Brand Biases and the Empathy Gap
The Empathy Gap presents those of us who work in the brand consulting world with an interesting challenge. The Empathy Gap is a cognitive bias that occurs when one underestimates the influence of feelings (or lack of feelings) or other internal emotional reactions.
We see this gap often between businesses or brand handlers and their end customers; the gap of empathy can be large, and one that requires thoughtful navigation. Much of our work revolves around navigating this chasm, bridging the gap and helping brand owners understand the needs, perceptions and base emotions of their customers – however challenging they may be.
One can argue that this bias can be attributed to the very existence of brands themselves. Consumers were introduced to brands after the launch of the industrial revolution when buying goods shifted from a visit to Joe’s Butcher shop to buying your meats at Target from Tyson or Hormel. Companies needed something to replace the human interaction that no longer existed – an interaction that could contain empathy, and in turn solicit trust. Enter brands. (You can learn more about this backstory in our latest book, The Physics of Brand. Available on Amazon here.)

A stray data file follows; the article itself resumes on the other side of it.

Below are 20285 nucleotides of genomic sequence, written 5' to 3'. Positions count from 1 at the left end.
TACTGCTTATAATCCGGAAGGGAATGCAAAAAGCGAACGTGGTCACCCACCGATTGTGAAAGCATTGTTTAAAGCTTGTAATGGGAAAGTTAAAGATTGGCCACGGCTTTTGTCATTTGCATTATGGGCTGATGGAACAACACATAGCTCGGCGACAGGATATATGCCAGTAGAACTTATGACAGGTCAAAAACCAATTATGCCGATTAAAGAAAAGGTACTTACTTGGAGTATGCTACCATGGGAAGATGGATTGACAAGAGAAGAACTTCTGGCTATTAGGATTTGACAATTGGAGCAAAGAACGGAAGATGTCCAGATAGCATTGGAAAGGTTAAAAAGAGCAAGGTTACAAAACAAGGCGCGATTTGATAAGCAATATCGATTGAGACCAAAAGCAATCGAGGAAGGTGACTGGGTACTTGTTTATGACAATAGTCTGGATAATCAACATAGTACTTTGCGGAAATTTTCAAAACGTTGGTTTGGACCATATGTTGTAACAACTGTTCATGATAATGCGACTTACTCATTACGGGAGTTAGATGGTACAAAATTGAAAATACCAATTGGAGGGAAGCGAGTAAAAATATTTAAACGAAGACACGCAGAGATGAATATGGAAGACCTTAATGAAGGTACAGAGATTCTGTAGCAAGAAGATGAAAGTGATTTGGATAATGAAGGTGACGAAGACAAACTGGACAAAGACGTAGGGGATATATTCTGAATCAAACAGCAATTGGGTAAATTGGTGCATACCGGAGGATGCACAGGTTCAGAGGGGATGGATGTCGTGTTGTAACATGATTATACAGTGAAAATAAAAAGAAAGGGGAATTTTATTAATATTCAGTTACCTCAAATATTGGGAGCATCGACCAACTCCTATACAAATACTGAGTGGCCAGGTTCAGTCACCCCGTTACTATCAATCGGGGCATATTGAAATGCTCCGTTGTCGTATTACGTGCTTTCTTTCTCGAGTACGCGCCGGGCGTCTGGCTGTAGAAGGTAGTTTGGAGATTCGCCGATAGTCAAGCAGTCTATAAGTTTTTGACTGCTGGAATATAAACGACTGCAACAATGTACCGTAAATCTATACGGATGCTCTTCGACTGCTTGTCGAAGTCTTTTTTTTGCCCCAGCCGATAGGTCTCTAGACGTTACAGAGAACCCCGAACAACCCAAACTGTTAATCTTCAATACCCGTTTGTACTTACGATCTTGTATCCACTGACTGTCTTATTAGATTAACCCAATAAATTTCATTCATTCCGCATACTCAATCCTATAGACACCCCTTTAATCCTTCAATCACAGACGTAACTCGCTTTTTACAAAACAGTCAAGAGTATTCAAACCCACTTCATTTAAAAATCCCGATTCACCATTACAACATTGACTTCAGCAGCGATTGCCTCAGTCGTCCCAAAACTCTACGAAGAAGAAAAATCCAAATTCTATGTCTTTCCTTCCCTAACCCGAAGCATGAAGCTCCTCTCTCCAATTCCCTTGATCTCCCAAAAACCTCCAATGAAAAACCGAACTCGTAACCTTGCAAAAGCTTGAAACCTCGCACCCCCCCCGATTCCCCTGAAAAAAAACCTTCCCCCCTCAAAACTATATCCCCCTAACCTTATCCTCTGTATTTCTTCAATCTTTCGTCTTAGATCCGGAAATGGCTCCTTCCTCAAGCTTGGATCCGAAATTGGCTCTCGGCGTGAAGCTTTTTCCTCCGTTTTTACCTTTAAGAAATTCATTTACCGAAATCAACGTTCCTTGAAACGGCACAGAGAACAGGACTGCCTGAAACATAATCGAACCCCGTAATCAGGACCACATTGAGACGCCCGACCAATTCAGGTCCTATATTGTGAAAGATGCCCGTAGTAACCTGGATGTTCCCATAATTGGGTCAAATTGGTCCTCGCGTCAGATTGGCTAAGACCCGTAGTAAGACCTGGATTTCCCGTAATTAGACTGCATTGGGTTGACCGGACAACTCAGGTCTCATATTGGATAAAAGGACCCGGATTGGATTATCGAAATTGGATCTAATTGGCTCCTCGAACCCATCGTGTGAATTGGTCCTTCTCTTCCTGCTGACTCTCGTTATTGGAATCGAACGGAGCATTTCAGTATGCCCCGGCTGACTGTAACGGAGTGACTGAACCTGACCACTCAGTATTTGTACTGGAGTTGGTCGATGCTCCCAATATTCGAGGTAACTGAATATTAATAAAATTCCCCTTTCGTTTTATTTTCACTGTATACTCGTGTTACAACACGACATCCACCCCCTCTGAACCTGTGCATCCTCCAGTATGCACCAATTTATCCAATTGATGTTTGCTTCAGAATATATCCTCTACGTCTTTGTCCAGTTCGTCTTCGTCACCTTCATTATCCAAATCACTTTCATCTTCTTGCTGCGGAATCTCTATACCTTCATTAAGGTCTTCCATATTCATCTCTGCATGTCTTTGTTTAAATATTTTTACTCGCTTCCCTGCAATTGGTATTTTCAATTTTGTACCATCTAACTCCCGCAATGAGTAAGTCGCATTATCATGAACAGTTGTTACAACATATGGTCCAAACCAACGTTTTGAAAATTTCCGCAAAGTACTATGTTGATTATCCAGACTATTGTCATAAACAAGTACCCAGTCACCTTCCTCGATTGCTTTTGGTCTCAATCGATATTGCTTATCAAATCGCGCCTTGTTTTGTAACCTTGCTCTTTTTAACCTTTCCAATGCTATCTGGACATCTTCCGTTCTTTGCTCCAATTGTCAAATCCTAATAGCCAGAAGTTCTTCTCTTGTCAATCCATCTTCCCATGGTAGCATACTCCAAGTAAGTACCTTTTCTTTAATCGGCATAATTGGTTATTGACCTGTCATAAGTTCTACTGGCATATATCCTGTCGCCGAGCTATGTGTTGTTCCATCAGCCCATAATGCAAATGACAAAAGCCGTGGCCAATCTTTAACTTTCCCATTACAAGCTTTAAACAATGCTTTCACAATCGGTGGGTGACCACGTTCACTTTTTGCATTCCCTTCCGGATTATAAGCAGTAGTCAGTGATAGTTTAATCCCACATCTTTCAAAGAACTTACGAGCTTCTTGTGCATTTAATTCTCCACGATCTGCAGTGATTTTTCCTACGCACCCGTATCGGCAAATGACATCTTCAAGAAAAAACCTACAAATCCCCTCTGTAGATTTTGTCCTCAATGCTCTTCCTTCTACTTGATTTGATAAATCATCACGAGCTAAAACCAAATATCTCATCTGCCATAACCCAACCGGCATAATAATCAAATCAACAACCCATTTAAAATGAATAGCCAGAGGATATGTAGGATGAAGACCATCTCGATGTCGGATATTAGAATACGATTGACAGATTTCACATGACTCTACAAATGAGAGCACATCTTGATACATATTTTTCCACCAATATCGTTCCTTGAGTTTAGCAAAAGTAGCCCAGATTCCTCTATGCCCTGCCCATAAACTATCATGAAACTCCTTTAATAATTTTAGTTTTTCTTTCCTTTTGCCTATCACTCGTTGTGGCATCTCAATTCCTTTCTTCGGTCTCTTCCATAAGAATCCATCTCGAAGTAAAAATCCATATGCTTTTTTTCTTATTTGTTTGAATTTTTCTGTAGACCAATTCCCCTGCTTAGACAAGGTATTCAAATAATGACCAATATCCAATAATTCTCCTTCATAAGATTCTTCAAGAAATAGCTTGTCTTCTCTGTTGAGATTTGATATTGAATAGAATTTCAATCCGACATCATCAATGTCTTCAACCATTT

Thankfully we're seeing [a few] more companies and brands understand this gap in today's market, and you can bet the ones that do have a wild following. Brand authenticity is the hot term that describes the ones who get it. The companies that attempt to bridge the empathy gap with luke-warm sentiment or a lost understanding won't resignate with modern consumers. "I don't trust you!" they'll say. Don't fret, there are companies like ours that live and breathe on these choppy waters.
This history has also influenced our own definition of the word brand: a container of trust.
Can you guess what inspired our own brand name, Capsule?